In basketball we call it false hustle.
You run towards a shooter and instead of closing out under control with a high hand toward their strong hand you jump aimlessly by their fake shot attempt landing in the first row of fans effectively taking you out of that play, and also the two to three rebounding opportunities that followed because you didn’t have the discipline to sit down and approach the shooter under control.
Ya, it looked good as you showed off your 34 inch vertical, and the freshmen fans in the first row will be talking about how you landed in their popcorn for the rest of the net, and perhaps the school’s photographer will even take a picture of you because it makes for a good story, but the score at the end of the game will essentially show your lack of commitment to the little things.
In business, it’s called Core Values. It’s what you stand for and it’s also what you should never stray from. Yes, it may be tempting to add some new equipment to your weight room or sports medicine area after attending a trade show or because you saw major university “X” has it, but unless it falls within your core values it’s better left on the trade show floor instead of becoming an overpriced and oversized coat rack in your working area. Of course the way in which you do things, will often change (due to new research and evidence) but that’s clearly different from your core values which should never change.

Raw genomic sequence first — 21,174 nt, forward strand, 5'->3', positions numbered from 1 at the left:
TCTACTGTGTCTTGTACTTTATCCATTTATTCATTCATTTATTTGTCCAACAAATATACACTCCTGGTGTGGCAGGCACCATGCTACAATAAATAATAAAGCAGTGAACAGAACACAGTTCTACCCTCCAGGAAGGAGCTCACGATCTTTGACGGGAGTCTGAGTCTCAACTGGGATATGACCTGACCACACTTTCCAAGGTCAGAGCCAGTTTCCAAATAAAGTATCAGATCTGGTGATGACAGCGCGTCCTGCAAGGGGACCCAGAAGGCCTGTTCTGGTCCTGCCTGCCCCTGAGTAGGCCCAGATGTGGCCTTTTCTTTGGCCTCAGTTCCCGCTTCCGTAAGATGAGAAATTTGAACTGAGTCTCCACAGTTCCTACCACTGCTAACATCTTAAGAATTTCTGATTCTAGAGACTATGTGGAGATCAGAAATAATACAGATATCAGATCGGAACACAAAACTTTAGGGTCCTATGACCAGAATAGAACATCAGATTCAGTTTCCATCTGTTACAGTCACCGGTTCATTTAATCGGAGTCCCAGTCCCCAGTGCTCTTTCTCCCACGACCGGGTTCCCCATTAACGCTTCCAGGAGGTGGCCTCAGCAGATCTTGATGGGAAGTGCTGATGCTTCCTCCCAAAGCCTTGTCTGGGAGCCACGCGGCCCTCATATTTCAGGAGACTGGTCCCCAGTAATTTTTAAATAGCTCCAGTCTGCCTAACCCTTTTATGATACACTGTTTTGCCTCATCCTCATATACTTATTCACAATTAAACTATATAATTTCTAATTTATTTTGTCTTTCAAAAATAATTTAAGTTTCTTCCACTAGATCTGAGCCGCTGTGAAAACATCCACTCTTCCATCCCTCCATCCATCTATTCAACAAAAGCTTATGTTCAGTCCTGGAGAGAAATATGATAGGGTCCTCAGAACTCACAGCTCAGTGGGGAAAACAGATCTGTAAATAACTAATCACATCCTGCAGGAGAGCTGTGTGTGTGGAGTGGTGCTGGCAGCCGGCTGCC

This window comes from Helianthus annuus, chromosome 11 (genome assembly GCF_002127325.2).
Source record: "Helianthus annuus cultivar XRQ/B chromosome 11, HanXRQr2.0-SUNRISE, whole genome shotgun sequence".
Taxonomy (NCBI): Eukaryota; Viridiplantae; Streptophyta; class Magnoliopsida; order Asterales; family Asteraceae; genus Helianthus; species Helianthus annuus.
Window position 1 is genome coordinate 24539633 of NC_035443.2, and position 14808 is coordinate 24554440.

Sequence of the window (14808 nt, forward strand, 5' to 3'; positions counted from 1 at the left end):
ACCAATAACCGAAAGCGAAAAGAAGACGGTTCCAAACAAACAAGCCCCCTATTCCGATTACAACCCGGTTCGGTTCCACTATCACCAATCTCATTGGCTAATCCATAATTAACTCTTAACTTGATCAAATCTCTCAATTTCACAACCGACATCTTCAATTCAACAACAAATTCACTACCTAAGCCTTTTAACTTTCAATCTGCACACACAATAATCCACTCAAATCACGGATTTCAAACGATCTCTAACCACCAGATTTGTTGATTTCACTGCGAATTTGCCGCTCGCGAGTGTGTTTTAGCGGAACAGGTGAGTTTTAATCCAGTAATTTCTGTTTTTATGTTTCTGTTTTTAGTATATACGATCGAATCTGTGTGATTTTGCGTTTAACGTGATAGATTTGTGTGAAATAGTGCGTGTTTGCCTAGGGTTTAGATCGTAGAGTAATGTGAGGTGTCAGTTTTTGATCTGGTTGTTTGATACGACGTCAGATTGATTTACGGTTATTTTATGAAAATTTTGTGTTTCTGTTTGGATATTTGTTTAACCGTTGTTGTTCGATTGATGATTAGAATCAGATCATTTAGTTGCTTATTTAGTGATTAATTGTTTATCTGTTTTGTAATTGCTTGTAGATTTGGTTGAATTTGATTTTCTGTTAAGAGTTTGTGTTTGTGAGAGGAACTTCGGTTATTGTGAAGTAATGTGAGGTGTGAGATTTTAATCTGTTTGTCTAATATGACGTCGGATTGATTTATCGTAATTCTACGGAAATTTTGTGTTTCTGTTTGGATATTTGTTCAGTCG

Sitting down and guarding, like great patient care should never change.
My father would always say take care of the little things and the big things will always take care of themselves. This is true in basketball, patient care and performance training – taking care of your core values and paying attention to the little things will often lead you to much much bigger things without much effort at all.
Art Horne is the Coordinator of Care and Strength & Conditioning Coach for the Men’s Basketball Team at Northeastern University, Boston MA. He can be reached at firstname.lastname@example.org.